Isolation, identification and antibiotic sensitivity pattern of Escherichia coli in raw pork: A cross sectional study
Pankaj Mangal, Rakesh Rao and Rajani Joshi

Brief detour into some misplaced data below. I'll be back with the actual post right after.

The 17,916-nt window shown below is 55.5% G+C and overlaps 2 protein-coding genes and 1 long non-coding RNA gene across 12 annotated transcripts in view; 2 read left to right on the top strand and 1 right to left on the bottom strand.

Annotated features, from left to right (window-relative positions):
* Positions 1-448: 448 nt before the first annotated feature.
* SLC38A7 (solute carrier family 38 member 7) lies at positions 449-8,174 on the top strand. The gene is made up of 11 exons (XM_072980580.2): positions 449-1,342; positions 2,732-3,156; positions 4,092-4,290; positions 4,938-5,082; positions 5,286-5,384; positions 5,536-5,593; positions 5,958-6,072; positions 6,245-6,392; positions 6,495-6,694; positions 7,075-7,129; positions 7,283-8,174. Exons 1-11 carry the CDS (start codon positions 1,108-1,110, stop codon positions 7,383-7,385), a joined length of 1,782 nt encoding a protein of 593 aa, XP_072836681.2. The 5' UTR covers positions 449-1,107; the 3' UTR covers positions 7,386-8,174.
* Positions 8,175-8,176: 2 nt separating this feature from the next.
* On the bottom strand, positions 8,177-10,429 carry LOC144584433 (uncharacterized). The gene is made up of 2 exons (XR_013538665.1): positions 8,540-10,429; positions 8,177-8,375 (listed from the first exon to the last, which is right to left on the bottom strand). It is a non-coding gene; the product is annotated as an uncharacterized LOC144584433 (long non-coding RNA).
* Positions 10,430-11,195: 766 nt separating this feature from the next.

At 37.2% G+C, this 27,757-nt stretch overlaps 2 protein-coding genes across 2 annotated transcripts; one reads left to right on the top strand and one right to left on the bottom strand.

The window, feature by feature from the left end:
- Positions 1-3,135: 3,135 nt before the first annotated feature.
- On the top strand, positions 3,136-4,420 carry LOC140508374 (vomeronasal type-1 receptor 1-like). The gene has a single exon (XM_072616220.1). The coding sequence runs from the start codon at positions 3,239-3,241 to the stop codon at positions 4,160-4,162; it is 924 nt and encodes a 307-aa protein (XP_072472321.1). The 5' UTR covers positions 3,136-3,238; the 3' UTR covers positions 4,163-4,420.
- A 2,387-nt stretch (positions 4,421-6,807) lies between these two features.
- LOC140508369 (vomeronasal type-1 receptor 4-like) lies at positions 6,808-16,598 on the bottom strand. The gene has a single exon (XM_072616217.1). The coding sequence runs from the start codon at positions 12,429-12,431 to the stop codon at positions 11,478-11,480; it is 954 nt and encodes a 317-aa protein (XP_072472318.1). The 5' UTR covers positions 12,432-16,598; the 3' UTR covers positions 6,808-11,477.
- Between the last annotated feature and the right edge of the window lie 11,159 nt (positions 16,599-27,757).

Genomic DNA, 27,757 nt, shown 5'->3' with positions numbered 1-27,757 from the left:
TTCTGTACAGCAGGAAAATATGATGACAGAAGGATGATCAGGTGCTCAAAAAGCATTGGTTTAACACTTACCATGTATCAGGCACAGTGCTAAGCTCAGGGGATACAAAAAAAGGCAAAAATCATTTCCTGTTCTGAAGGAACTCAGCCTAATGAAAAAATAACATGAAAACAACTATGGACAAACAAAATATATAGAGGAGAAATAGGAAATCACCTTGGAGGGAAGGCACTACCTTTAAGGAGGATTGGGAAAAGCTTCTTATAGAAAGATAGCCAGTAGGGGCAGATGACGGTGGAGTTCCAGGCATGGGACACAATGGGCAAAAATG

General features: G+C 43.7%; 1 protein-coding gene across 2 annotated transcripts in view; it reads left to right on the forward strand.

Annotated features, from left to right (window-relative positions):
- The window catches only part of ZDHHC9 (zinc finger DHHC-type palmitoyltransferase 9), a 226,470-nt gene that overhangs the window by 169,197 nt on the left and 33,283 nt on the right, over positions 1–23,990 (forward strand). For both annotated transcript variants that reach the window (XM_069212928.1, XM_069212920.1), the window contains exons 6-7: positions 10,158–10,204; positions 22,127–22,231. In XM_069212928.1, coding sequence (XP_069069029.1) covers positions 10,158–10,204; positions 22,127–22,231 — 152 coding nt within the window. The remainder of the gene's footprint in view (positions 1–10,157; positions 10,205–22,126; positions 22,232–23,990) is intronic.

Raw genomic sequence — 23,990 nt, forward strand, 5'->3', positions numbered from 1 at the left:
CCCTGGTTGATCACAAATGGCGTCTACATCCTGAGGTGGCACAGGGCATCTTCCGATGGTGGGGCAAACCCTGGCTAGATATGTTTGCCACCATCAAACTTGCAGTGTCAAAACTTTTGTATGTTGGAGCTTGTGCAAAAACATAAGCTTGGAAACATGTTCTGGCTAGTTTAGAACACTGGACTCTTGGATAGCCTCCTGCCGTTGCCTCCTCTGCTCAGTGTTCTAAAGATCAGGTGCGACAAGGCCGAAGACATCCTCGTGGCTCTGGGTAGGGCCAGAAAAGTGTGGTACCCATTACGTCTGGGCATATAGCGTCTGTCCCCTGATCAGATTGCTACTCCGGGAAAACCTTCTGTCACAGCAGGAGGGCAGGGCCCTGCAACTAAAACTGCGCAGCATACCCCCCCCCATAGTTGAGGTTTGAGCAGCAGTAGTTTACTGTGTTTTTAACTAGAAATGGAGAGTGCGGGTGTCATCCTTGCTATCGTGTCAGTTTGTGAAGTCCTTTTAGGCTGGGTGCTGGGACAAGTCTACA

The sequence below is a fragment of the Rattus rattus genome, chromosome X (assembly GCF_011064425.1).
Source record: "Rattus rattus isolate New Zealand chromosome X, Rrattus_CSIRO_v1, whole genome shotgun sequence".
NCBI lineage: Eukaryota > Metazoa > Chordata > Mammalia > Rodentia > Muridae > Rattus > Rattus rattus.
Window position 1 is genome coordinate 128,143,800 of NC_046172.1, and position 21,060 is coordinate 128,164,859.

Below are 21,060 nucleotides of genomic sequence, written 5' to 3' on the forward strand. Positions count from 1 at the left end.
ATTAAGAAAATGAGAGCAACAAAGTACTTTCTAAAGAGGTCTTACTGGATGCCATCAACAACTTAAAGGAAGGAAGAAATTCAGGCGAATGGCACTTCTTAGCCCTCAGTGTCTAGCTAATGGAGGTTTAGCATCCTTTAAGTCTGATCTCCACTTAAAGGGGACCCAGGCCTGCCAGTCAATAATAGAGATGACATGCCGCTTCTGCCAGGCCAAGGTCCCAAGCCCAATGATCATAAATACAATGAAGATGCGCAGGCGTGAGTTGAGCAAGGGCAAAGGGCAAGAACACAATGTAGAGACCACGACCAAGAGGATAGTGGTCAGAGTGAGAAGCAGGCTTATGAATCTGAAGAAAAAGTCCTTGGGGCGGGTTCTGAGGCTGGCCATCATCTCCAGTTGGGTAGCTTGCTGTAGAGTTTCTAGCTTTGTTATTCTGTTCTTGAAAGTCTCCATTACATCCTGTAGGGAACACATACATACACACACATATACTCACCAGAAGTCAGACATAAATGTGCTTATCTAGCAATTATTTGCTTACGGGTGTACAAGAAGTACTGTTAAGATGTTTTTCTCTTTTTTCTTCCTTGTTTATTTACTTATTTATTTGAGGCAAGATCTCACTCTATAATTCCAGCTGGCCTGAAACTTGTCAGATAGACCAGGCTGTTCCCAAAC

Pork is the most perishable of all important food since it contains sufficient nutrients needed to support the growth of microorganisms. Pork contains a high number of pathogenic bacteria such as Escherichia coli, nontyphoid Salmonella serovars and Staphylococcus aureus which remain a potential threat to human health and also serve as possible sources of infection. A wide range of possible microorganisms are transmitted by pork to human beings but fewer are likely to have a major impact on public health. In the present study, a total of 50 raw pork samples were collected from four private commercial enterprise meat outlets in Bikaner, Rajasthan and were analyzed for isolation, identification and antibiotic sensitivity pattern for Escherichia coli. Out of 50, 41 (82.0%) raw pork samples were positive for Escherichia coli (82.0%). Antibiotic sensitivity testing was performed on all the 41 Escherichia coli positive raw pork samples using eleven different types of antibiotics. Out of 11 antibiotics, 3 antibiotics gentamicin, streptomycin and sulphatriad showed 100% sensitivity and 2 antibiotics ampicillin and penicillin-G showed 100% resistant in all these positive Escherichia coli isolates.